And some reasons why all of these uplift and inspire me—


—Dr. Seuss, for so many books that center on fairness, fear of the “other”, like the Sneetches, Horton (“a person’s a person…”), and especially The Pale Green Pants With Nobody Inside Them (…”then those pants began to cry…and I began to see that I was just as strange to them as they were strange to me”)

—Rev. Billy, and his Stop Shopping Choir, for outrageous musical satire/activism on the consumer culture. (New song: Monsanto is the Devil, new book: The EARTH Wants YOU)

—Kurt Vonnegut, for his many novels, but esp. for Slaughterhouse Five, which told the story of our destruction of Dresden near the end of WWII. And esp. for such quotes as “I asked my pediatrician son Mark a while back what life was all about, since I didn’t have a clue. He said, “Dad, we are here to help each other get through this thing, whatever it is.” (Armageddon in Retrospect) And “If I should ever die, God forbid, let this be my epitaph: The only proof he needed for the existence of God was Music.” (A Man Without a Country)

—Mark Twain, for his wit of course, but if he had written nothing other than Huck Finn, and The War Prayer, enough.


—Bill Moyers, for all the years of fine journalism he’s been unable to retire from, esp. for the interviews, and esp. the 3rd in a series, Moyers Journal: the Conversation Continues, in which I was reminded about:

—Jon Stewart, who insisted he was only a comic when Bill said Jon was doing real journalism (Well, say I and Bill, then the best kind of both). Which also led to more appreciation for the inspired, essential job people like Colbert, Oliver, Baldwin and other late night comic/ journalists are now doing.

—and Howard Zinn, for his heroically real People’s History of the United States, which should be required reading in every U.S. high school (and which renewed my admiration for Frederick Douglass, and MLK, among many others).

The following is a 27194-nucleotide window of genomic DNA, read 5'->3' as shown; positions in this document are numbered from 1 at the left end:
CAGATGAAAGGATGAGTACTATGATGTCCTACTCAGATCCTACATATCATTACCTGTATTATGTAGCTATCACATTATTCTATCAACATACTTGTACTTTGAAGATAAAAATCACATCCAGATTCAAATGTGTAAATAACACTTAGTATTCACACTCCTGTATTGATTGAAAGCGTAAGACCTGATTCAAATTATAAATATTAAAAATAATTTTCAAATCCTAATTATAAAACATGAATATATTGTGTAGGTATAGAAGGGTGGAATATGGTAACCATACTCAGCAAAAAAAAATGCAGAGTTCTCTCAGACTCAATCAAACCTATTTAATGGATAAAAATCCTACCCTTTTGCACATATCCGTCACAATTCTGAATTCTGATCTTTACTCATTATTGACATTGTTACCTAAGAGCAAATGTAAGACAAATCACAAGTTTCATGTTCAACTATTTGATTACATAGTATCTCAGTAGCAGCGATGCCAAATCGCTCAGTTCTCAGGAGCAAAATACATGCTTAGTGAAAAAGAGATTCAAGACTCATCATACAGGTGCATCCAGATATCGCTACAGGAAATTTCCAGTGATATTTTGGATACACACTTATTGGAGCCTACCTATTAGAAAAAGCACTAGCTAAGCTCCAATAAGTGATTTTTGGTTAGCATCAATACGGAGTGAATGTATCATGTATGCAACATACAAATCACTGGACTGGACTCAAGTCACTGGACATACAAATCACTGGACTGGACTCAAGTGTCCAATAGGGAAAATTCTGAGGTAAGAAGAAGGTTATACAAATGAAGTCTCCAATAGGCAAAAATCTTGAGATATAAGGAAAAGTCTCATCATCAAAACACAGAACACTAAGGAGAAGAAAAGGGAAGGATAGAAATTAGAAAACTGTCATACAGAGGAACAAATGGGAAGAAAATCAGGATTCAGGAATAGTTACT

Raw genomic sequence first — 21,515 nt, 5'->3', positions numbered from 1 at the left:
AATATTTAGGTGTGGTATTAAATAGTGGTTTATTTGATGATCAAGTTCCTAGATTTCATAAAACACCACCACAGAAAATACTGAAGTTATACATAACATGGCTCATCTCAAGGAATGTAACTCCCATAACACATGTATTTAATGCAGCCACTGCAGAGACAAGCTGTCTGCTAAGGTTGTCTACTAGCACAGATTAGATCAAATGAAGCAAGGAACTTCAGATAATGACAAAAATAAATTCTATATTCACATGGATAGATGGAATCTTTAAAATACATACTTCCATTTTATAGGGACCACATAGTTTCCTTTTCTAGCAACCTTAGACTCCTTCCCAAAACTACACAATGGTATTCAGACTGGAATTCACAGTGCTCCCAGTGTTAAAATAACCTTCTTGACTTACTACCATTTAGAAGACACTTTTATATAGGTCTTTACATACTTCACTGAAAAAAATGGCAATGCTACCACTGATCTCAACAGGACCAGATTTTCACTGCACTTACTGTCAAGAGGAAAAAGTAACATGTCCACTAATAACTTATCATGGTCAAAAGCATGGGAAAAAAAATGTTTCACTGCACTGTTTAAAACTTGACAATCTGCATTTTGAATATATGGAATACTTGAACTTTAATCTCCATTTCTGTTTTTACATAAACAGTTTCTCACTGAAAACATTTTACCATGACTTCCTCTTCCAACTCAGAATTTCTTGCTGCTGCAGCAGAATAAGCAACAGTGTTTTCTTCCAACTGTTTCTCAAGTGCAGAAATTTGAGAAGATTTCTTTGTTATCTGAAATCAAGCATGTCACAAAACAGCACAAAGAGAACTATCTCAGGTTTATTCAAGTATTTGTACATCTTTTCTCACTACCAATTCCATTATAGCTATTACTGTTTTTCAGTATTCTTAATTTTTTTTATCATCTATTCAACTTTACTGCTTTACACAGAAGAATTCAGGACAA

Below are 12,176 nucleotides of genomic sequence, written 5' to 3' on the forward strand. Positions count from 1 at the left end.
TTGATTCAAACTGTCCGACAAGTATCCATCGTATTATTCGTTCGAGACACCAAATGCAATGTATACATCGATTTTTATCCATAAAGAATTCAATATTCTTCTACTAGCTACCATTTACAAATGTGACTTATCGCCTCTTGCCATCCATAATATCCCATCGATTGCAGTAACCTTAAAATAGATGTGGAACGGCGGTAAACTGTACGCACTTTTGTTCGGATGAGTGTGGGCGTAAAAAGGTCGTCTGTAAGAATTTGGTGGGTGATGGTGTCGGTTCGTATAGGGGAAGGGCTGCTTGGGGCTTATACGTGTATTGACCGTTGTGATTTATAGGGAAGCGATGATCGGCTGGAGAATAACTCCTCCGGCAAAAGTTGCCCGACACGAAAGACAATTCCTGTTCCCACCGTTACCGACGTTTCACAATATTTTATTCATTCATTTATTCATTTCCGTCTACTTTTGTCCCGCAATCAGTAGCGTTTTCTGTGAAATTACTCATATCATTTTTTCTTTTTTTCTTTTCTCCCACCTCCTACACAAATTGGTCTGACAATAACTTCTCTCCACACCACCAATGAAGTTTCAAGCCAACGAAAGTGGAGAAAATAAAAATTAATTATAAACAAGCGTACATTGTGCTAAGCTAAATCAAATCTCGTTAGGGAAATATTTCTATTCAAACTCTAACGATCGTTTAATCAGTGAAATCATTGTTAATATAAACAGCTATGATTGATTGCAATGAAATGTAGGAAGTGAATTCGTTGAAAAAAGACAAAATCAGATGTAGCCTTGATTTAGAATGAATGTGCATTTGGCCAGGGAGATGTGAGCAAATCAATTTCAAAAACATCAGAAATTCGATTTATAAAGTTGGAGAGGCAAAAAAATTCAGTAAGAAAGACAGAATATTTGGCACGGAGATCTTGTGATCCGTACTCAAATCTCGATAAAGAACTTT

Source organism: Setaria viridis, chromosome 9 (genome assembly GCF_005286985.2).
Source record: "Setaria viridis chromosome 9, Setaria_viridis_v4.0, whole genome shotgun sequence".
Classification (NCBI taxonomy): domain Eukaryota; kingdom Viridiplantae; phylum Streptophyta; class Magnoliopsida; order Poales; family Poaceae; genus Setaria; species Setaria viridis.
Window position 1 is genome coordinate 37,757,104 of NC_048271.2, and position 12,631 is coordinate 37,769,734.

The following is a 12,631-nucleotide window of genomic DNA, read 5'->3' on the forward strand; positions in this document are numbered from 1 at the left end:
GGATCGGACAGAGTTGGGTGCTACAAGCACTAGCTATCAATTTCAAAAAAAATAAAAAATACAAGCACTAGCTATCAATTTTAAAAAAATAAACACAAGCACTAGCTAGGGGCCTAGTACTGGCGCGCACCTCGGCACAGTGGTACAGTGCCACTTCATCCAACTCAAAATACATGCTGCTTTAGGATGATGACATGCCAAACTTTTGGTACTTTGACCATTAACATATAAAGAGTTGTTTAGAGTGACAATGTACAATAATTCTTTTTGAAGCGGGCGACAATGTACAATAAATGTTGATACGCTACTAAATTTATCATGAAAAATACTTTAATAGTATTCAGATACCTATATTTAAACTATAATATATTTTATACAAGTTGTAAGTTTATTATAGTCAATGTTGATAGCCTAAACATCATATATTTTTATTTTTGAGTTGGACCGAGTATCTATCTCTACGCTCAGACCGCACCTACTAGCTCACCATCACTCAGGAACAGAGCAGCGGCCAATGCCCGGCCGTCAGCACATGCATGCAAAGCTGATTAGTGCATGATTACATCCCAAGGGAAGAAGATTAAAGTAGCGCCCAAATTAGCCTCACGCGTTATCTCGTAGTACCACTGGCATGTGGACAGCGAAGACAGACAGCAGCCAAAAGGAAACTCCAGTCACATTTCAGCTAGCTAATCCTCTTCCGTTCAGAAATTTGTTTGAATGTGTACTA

3—Other Heroes in the arts

—poet Wendell Berry, especially for The Mad Farmer Poems, and the M.F. Manifesto in particular, where among much sound instruction, we’re told to everyday do something that won’t compute.

—Mary Oliver, for all her many volumes of nature-loving poetry, and esp. for the recent collection of prose, Upstream.

—Pete Seeger, whose songs and banjo for so many years “surrounded hate and forced it to surrender”.

—Woody Guthrie, for anthem “This Land Is Your Land,” and many others that sing justice, and then the kids’ songs.

—African-American inventors of the blues, for that original gift and all the blues’ descendants—jazz, R&B, rock and roll, hiphop, and on.

4—Spirit Guides

—Iroquois/Haudenosaunee, for their Great Peace, Peacemaker legend, Condolence ceremony, and daily Thanks-giving Address to all beings. (The White Roots of Peace, by Paul Wallace)

—Dalai Lama, who says “My religion is kindness”.

—Pope Francis, for his fearlessly humane, wise example in a world that so needs it.

—Thich Nhat Hanh, for his many writings, from the wonderful Peace is Every Step from almost 30 years ago, to a recent book, Silence.

5—Group Heroes

YES! magazine, for its monthly inspiring good news

—Syracuse Cultural Workers, for its catalog/store, full of peaceful and ornery calendars, books, posters, bumperstickers, buttons, cards, shirts and more

GNL number 114

a report of doings at meeting #114- Sunday January 15, 2017 at Cynthia’s home